MGH Braces For Millions In Research Cuts

WBUR’s Curt Nickisch reports that Massachusetts General Hospital is budgeting for a $19 million cut next year due to decreases in federal research funding: 

MGH President Peter Slavin says the projected loss of $19 million is only part of it — that’s the amount that goes to the hospital to help pay overhead. Slavin says the National Institutes of Health has also been telling researchers to lower their maximum salaries, and warning that fewer grants will get the green light.

“Some young people who might have considered careers in biomedical research are just going to see this incredibly steep hill, and decide to do other things,” Slavin said. “That is tragic.”


Mass General’s annual research budget is about $800 million.

Last week WBUR reported on further sequester-related research cuts and how they might undermine basic science — and, specifically, Boston’s biomedical edge — in the future: Continue reading

Study Finds ‘Significant’ Weight Loss Among Seriously Mentally Ill

It’s widely known that people with serious mental illness have a lower life expectancy — around 25 years less — compared to the general population. One reason is that these folks are more likely to smoke and be overweight or obese which, of course, can lead to all sorts of critical health problems — heart disease, diabetes, respiratory troubles and a whole host of chronic illnesses. The challenges facing this population are great: the very medications they take to function through the day can lead to weight gain, and studies have shown that they often have poor diets and sedentary lives.



A number of efforts are currently underway to try to reverse this trend by focusing directly on the physical health of the mentally ill.

The latest study in this arena, published in The New England Journal of Medicine today, found that a so-called “behavioral weight-loss intervention” including weight-management counseling and group exercise “significantly” reduced weight “in overweight and obese adults with serious mental illness” (including those with major depression, schizophrenia and bi-polar disorder).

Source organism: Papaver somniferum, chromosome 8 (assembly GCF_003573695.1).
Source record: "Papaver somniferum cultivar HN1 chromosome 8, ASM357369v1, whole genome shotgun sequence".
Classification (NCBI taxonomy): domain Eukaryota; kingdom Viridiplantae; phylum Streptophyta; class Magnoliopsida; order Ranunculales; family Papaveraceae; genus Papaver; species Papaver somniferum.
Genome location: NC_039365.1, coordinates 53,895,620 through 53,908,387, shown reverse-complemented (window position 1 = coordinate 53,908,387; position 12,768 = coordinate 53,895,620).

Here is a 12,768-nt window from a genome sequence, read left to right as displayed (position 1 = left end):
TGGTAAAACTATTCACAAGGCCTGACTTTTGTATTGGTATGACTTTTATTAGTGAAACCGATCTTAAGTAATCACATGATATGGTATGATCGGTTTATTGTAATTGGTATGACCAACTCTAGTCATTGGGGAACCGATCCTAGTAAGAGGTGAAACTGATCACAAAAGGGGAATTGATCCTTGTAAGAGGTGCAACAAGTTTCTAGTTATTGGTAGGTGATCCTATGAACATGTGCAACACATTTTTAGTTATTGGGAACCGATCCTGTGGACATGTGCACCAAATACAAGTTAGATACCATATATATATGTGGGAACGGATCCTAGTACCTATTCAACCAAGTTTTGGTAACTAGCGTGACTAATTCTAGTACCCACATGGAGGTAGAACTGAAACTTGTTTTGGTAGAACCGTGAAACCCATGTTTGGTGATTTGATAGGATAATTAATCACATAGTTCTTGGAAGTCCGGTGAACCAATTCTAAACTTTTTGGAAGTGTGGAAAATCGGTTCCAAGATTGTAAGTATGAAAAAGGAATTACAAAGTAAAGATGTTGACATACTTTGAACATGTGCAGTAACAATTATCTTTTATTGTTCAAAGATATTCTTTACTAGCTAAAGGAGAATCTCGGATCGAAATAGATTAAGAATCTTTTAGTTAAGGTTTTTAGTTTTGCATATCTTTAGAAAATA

The mean weight loss, after 18 months, was 7 pounds, researchers from Johns Hopkins report. Not so much, you may think. But researchers note: “This extent of weight loss, albeit modest, has been shown to have beneficial effects, such as a reduced risk of cardiovascular disease among persons with an initially elevated risk.” Also noteworthy is that people in this study, called ACHIEVE, lost weight gradually over time.

“Participants in the intervention group in ACHIEVE continued to lose weight after 6 months and did not regain weight, Continue reading

Could Stressed-Out Rats Hold Clues To How Acupuncture Works?

Could rats subjected to chronic stress — their paws dunked in icy water — hold the key to how acupuncture works? And could all those needles, traditionally thought to unblock the flow of life energy, in fact be calming the body’s stress response?

That’s what Ladan Eshkevari, a licensed acupuncturist, physiologist and associate professor of nursing at Georgetown University School of Nursing theorizes after treating a group of stressed-out rats with acupuncture. In a study published recently in the Journal of Endocrinology, she found that the treatment actually lowered levels of the rat-equivalent of cortisol, a stress hormone, as well as other proteins and hormones secreted by biologic pathways involved in the stress response.



“Our study is one of the first…to show how acupuncture works on chronic stress,” she said. Understanding the ancient Chinese practice on a molecular level, she adds, might make it more acceptable in a mainstream Western medicine context.

Rats, of course, are rats; they’re mammals, sure, but they don’t always behave like people. Still, Eshkevari’s hypothesis is that rats and humans may be comparable when it comes to their response to chronic stress. She posits that acupuncture works by quieting a key pathway — the hypothalamus-pituitary-adrenal axis — that drives the production of critical stress hormones in the body. Cortisol in high levels has been linked to depression, anxiety, cardiovascular disease, insomnia and other conditions.

More than 3 million adults in the U.S. use acupuncture each year, according to the National Institutes of Health, yet “there has been considerable controversy surrounding its value as a therapy and whether it is anything more than placebo.” Despite numerous studies reporting its benefits for chronic pain, stress and other conditions (and the fact that it’s been used for over 2,500 years across Asia) experts says there’s no clear understanding of how, exactly, it works. Continue reading